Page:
African students do not have a very traditional
Arnaud Cabore, junior business major, and Salomon Porgo, sophomore aeronautical engineer major, are attending Kent State to get a better education to take back home after they graduate. Caitlin Sirse | Daily Kent Stater
Credit: DKS Editors
There have been days when Arnaud Cabore didn’t have enough money to eat. When he first came to the United States about two years ago, he had to sleep on a subway because he couldn’t afford a hotel.
“After you pay the rent and the bills, you may have $20 left, and that means that you maybe are not going to eat somedays,” said Cabore, a junior business major and native to Burkina Faso, Africa. “I spent two years here before I bought new shoes or clothes.”
Students from Africa go through the same things other students face in college: limited funding, anxiety about the future and social struggles, said Babacar M’Baye, an assistant professor and native of Senegal.
“A good way to understand what African students are going through here is for other students to take courses about Africa that help them understand how modern and complex and sophisticated current African countries are,” M’Baye said. “Young Africans in Africa worry about the same types of things young Americans worry about. They listen to the same types of music. They wear the same types of clothes.”
Cabore said it is very hard to be a student from Africa “because you have to work your ass off.”
“I have to work 40 hours a week, take five classes and keep up a GPA to maintain my Honors status,” he said. “I have to be at work every day so I don’t get fired and not have the money to pay for school. You have all this pressure over your head, but you have to keep on going.”
Salomon Porgo, a sophomore aeronautical engineer major, also a Burkina Faso native, said it is very hard for a student from Burkina Faso to go to Kent State because it is so expensive.
It costs $9 million Francs, the equivalent to $15,000, to go to school every year here at Kent State, he said. On average, he said, most citizens of Burkina Faso only make $200 a month. It is difficult for his dad, who owns his own construction business, to provide for him because he is responsible for feeding and educating others in his extended family.
African students don’t like to ask their parents for money because they know they are already giving everything possible, Porgo said.
“My father has to take care of his children, his brother’s children and some cousins – basically 25 people,” he said. “In Africa, we believe that your brother’s children are your own children. So if my uncle is not able to pay, my dad has to take care of his kids.”
Cabore said his education takes up 80 percent of his father’s budget every year. And even though Cabore has scholarships, he still must pay for his apartment and other living expenses.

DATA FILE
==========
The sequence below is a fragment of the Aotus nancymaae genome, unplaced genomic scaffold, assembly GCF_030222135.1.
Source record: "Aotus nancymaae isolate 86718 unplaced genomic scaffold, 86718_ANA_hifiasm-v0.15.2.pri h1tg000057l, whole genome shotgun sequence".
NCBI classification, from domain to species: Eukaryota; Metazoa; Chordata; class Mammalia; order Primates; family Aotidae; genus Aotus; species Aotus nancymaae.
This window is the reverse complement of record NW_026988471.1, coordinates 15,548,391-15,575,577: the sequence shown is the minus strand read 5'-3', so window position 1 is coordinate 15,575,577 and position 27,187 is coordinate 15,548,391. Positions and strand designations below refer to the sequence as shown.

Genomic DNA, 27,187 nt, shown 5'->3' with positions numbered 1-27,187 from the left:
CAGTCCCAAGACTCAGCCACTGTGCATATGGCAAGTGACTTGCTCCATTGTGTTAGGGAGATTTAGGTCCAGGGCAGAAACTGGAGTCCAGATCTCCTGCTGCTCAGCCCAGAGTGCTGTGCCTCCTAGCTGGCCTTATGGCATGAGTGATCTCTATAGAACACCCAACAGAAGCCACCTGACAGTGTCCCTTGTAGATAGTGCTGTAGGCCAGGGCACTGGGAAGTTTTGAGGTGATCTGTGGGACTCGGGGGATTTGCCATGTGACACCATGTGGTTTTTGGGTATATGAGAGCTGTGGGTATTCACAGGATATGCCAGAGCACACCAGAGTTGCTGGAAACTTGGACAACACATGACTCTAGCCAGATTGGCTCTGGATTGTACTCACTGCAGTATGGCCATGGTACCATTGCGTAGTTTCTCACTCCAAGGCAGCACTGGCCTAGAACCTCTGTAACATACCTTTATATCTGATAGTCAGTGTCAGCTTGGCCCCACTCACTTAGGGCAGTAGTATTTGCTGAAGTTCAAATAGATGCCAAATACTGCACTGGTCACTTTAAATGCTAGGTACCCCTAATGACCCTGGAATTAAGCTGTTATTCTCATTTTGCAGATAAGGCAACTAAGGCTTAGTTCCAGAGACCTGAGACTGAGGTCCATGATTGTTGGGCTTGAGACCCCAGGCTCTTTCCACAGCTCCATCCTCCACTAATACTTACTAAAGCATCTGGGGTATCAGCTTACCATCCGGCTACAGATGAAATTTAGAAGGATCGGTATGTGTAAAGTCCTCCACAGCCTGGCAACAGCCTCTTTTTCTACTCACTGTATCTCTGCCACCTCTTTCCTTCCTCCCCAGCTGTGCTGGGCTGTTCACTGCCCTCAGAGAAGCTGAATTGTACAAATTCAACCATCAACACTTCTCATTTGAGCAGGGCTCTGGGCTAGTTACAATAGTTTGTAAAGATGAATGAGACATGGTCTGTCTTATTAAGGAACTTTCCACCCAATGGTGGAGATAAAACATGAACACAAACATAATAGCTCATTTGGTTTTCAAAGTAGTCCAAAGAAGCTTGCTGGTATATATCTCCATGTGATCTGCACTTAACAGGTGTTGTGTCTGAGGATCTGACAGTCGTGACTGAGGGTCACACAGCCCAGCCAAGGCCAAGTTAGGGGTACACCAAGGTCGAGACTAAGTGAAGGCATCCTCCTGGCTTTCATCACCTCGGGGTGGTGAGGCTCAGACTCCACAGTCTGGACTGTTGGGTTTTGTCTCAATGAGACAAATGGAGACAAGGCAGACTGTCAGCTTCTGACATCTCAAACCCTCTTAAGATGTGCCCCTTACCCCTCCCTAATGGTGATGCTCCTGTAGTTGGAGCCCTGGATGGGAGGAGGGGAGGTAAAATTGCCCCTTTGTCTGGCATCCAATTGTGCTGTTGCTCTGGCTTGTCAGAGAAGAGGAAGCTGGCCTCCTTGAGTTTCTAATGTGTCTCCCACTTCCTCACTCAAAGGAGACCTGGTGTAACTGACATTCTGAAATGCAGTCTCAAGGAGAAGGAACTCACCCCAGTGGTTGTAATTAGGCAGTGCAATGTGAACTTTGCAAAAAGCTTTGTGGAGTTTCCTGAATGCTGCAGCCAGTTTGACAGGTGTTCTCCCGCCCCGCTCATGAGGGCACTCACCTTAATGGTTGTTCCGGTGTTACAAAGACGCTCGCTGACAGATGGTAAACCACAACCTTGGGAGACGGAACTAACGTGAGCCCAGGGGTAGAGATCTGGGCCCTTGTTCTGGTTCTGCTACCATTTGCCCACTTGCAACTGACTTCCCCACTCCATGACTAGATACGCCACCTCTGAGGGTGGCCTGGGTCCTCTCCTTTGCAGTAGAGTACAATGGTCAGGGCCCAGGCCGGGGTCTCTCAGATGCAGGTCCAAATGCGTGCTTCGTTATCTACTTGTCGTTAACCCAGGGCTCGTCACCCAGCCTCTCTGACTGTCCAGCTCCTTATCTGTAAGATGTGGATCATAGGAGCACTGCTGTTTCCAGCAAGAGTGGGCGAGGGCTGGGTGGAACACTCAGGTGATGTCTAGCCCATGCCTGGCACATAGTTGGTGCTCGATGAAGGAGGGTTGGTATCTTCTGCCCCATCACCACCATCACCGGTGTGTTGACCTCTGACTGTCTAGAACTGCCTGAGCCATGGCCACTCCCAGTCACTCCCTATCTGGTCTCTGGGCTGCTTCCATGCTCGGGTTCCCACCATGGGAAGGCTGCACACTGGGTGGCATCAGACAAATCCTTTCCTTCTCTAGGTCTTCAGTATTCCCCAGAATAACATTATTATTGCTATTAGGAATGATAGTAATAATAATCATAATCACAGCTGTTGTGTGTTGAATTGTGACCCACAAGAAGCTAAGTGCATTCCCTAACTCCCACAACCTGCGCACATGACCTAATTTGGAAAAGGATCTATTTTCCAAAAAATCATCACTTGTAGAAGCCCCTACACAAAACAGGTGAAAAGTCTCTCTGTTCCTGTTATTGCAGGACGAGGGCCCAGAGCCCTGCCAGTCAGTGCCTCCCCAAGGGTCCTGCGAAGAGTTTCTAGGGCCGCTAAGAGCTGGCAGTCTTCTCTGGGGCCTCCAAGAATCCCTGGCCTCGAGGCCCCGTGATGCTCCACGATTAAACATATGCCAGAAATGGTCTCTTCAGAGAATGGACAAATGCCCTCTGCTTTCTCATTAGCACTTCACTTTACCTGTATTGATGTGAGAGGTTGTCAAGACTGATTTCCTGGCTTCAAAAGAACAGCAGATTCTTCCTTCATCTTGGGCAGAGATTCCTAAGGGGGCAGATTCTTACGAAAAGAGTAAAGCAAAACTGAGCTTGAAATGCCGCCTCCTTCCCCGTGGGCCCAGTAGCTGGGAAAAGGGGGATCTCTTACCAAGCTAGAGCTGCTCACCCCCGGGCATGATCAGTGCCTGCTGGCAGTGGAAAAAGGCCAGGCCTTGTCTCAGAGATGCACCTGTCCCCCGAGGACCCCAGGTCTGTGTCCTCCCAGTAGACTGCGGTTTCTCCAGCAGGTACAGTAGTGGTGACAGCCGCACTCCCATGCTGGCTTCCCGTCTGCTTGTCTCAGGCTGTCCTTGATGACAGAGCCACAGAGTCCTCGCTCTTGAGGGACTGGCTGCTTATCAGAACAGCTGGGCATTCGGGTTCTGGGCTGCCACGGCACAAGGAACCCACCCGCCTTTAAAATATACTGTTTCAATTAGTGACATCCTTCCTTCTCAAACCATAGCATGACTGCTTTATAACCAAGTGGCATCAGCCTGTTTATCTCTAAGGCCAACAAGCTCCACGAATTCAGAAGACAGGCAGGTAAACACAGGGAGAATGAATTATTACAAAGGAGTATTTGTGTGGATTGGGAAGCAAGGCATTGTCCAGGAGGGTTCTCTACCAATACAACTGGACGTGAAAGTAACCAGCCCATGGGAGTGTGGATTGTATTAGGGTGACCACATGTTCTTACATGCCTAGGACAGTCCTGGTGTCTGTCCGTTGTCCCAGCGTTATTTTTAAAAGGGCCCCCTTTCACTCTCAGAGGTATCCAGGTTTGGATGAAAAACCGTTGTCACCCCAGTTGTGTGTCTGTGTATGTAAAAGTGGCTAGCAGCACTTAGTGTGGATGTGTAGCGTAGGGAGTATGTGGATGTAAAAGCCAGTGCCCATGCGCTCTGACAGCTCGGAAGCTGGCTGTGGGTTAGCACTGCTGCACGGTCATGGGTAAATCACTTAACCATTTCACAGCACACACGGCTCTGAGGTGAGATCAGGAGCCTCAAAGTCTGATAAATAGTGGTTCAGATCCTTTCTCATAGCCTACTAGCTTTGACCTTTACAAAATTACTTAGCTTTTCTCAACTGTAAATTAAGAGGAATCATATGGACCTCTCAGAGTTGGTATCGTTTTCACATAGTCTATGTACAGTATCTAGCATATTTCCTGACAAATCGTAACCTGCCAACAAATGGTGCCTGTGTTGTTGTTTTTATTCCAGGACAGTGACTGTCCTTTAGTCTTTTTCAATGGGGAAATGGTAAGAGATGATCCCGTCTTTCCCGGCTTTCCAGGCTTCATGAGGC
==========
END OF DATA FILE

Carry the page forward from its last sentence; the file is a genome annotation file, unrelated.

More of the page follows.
Fraternities and other organizations seem appealing to both Cabore and Porgo, but they both concede that there is just not enough time in their days if they want to maintain their scholarships and high GPAs. Cabore has a 3.65 GPA and Porgo has a 3.42 GPA.
Cabore said now is the time in his life when he should be having the most fun, but it is very hard because of the circumstances that allow him to live in America as a student.
“We don’t have time to have fun here,” he said. “If you’re at work, if you have to do homework, if you have to think about the people who are sick or dying at home, how much fun can you be?”
It is important for Porgo and Cabore to stay focused because they plan on returning to Burkina Faso and starting their own businesses. Porgo said he eventually wants to get involved in politics because within the next five years, things are only going to get worse economically and politically in his country.
“The poor are getting poorer, and the rich are getting richer,” Porgo said. “We have a country to save, so we cannot stay here.”
Cabore said he came to America because those individuals at the top of the government in Burkina Faso control all of the money flowing in and out of the country.
“If the people at the top don’t care, it is going to be a big mess at the bottom,” he said. “Nothing is organized, students cannot study and learn, workers cannot make money and corruption is high.”
He added that it is hard coming from a country no one has ever heard of and trying to interact with other students.
“When I say Burkina Faso, you can count on one hand how many people have ever heard of the country,” he said. “When people learn that about me, they automatically think they are better than me because I am from Africa. No matter what, that is the assumption. We don’t have time to focus on these things though.”
M’Baye said students from Africa generally face the condescending stereotypes and ignorance generally associated with the United States. The misunderstandings continue to exist because “people are not taking the African history and African literature courses that are available here on campus.”
Contact minority affairs reporter Kyle Roerink at [email protected]